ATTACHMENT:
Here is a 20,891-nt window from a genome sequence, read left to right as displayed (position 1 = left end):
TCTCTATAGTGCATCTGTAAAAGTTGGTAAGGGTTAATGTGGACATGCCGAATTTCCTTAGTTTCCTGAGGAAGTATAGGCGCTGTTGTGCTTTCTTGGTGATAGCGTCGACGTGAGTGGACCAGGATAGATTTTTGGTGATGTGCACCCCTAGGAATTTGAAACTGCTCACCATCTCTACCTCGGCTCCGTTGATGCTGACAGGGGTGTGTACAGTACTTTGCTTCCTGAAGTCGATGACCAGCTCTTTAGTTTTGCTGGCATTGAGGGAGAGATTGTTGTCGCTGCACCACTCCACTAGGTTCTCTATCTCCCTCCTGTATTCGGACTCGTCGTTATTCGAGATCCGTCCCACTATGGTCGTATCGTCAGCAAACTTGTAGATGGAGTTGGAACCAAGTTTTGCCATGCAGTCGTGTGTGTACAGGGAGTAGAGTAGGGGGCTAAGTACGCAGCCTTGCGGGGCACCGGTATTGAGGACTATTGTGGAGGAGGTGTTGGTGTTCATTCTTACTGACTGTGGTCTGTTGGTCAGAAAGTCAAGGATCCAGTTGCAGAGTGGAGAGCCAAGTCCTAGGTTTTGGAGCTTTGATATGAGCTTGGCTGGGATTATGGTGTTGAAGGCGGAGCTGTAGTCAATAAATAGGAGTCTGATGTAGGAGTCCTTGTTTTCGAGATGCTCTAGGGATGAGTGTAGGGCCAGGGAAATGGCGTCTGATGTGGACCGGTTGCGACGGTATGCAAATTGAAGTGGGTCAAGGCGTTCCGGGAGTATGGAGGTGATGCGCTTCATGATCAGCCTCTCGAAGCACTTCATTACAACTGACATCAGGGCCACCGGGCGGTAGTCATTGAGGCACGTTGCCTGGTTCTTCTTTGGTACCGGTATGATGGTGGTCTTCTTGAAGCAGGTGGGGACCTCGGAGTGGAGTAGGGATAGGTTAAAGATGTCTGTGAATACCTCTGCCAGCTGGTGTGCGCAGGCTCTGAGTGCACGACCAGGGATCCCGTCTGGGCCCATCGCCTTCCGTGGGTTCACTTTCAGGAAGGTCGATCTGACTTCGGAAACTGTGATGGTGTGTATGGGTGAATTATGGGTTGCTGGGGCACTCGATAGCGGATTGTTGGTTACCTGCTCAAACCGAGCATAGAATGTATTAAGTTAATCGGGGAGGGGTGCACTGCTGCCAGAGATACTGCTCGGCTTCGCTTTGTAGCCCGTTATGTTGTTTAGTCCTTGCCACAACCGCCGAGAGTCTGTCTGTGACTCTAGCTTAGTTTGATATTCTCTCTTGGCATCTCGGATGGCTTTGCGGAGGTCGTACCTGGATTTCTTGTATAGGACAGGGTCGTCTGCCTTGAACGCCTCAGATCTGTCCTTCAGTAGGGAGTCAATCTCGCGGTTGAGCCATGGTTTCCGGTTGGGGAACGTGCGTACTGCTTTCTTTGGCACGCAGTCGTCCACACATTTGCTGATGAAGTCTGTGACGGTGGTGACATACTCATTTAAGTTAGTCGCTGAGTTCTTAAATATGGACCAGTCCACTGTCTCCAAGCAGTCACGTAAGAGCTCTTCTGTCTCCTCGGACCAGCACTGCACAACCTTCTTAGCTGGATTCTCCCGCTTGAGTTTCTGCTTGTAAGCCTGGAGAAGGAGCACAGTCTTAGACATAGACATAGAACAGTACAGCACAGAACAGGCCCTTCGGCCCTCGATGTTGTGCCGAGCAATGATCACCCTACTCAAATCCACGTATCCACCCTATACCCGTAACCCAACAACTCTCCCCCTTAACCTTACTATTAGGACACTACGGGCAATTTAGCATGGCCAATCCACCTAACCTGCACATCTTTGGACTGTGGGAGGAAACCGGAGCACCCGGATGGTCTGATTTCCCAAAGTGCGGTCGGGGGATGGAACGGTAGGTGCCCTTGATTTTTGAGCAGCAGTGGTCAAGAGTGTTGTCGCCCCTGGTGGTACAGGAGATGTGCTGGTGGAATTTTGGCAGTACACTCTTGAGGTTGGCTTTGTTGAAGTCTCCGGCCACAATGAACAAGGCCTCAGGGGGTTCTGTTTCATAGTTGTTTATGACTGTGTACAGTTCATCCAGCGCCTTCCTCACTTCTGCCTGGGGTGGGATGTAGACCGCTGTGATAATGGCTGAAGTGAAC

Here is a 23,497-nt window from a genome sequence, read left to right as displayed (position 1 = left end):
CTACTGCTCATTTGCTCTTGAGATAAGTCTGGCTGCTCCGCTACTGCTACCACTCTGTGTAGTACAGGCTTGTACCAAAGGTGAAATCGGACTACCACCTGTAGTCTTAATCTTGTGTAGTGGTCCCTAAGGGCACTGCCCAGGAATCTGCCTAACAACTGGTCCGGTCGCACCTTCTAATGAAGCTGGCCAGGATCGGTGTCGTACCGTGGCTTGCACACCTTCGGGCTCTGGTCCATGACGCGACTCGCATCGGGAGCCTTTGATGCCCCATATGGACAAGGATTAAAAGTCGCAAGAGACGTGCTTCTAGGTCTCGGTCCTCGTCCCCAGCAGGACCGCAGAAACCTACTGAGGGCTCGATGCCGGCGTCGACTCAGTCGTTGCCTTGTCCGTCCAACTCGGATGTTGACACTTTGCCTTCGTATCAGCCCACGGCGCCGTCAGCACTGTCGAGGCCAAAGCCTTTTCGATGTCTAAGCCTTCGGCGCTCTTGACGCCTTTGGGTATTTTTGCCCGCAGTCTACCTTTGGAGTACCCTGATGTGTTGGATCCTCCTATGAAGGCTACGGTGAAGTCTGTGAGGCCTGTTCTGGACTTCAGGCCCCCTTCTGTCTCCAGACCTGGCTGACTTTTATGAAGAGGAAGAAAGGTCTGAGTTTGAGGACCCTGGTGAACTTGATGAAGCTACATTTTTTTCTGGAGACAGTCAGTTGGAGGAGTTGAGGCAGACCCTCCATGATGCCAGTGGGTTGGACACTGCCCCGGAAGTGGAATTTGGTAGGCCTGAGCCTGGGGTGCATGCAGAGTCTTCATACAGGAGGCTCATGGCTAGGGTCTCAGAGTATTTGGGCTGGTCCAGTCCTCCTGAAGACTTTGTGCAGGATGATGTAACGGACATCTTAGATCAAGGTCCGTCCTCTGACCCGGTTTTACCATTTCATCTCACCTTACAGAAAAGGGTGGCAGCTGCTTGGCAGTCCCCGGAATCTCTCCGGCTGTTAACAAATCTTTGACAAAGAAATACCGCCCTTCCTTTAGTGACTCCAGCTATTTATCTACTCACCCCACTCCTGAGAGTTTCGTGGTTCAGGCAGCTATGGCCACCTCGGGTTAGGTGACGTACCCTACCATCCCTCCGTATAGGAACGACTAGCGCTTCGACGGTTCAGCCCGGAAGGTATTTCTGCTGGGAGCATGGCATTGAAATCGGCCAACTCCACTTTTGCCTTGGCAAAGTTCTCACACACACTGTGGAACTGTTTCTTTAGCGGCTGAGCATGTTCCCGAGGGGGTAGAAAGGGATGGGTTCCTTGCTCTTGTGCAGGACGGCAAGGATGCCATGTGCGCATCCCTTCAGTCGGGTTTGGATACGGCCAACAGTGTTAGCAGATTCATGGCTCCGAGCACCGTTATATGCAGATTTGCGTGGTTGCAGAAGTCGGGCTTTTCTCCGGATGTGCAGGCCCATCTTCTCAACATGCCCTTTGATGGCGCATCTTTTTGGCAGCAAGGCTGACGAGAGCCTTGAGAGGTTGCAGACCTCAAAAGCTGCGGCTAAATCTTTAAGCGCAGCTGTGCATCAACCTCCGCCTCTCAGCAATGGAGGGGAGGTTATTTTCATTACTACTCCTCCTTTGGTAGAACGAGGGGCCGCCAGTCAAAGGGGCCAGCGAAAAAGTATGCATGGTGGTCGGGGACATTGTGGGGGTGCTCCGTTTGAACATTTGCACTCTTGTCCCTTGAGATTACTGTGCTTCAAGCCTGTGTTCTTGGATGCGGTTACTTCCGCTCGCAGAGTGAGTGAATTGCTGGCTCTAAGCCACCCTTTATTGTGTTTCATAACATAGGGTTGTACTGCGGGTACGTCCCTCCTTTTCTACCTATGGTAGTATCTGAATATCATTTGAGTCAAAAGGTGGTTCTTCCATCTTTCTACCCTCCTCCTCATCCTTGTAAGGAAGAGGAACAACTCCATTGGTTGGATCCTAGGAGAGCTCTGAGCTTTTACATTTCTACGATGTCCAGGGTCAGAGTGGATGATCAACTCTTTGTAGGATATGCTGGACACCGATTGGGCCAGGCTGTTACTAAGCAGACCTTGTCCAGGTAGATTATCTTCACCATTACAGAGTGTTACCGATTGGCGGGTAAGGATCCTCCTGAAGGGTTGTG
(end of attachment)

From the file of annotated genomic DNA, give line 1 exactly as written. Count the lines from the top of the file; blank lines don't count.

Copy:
Here is a 20,891-nt window from a genome sequence, read left to right as displayed (position 1 = left end):